Hilfe Wegweiser Datenschutzhinweis Impressum Kontakt





Liquid crystalline graphite molecules as materials of molecular electronics : versatile synthesis and self-assembly


Wu,  Jishan
MPI for Polymer Research, Max Planck Society;

Externe Ressourcen
Es sind keine Externen Ressourcen verfügbar
Volltexte (frei zugänglich)
Es sind keine frei zugänglichen Volltexte verfügbar
Ergänzendes Material (frei zugänglich)
Es sind keine frei zugänglichen Ergänzenden Materialien verfügbar

Wu, J. (2004). Liquid crystalline graphite molecules as materials of molecular electronics: versatile synthesis and self-assembly. PhD Thesis, Johannes Gutenberg-Universität, Mainz.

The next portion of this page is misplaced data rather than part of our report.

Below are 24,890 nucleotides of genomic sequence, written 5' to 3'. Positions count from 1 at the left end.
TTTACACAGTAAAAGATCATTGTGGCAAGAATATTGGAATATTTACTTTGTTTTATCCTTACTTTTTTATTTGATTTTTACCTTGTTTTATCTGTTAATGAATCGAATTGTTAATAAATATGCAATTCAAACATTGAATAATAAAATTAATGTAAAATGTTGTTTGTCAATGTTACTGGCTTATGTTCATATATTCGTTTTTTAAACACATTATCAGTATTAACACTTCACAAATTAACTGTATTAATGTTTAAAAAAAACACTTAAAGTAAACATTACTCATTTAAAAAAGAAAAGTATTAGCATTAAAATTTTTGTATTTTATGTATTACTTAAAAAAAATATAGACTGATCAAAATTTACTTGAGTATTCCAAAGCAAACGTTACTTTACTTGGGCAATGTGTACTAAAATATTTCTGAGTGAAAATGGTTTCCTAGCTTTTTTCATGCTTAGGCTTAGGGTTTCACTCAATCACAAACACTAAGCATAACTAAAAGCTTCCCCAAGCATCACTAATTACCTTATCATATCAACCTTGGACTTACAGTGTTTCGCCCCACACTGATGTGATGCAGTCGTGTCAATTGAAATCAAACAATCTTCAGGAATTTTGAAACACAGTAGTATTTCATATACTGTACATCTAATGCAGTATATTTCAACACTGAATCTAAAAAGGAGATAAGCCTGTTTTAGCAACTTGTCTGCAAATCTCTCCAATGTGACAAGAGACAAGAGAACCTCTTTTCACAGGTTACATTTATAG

Abstract This thesis present the synthesis and self-assembly of a kind of discotic liquid crystalline graphite molecules and their potential applications as materials in molecular electronics. In detail, 1) A new synthetic concept was developed. Several insoluble hexa-peri-hexabenzocoronene (HBC) building blocks were synthesized and the subsequent functionalizations by transition-metal catalyzed coupling reactions lead to a versatile synthesis of HBC materials with multifunctionalities. For example, a series of soluble, highly ordered liquid crystalline materials were synthesized and well-characterized by X-ray scattering, polarized optical microscopy and atomic force microscopy. Electro-active moieties such as hole transporting triarylamines were attached to the HBC cores to give a new “coaxial” hole transport materials with high charge carrier mobilities. Intramolecular charge transfer and intermolecular association of the mixed valence HBCs substituted by arylamine were observed by UV-vis-NIR and ESR techniques. 2) The controlled self-assembly of HBC in solution were studied. A series of alkyl- or polyphenylene dendrons substituted HBCs was synthesized and their self-association behavior in solution was studied by NMR techniques and quantum chemical calculations. An interesting monomer-dimer equilibrium was found in one of the polyphenylene dendrons-substituted HBCs. 3) The synthesis, photophysical properties and self-assembly behavior of the oligomers of HBC with different length and connection modes was presented. Electronic decoupling was observed in the oligomers. The self-assembly behavior in the bulk-state was studied by X-ray diffraction techniques. 4) One-dimensional graphite ribbons were synthesized from the branched polyphenylenes by oxidative cyclodehydrogenation. The insoluble materials were characterized by UV-vis, Raman spectroscopy and transmission electronic microscopy.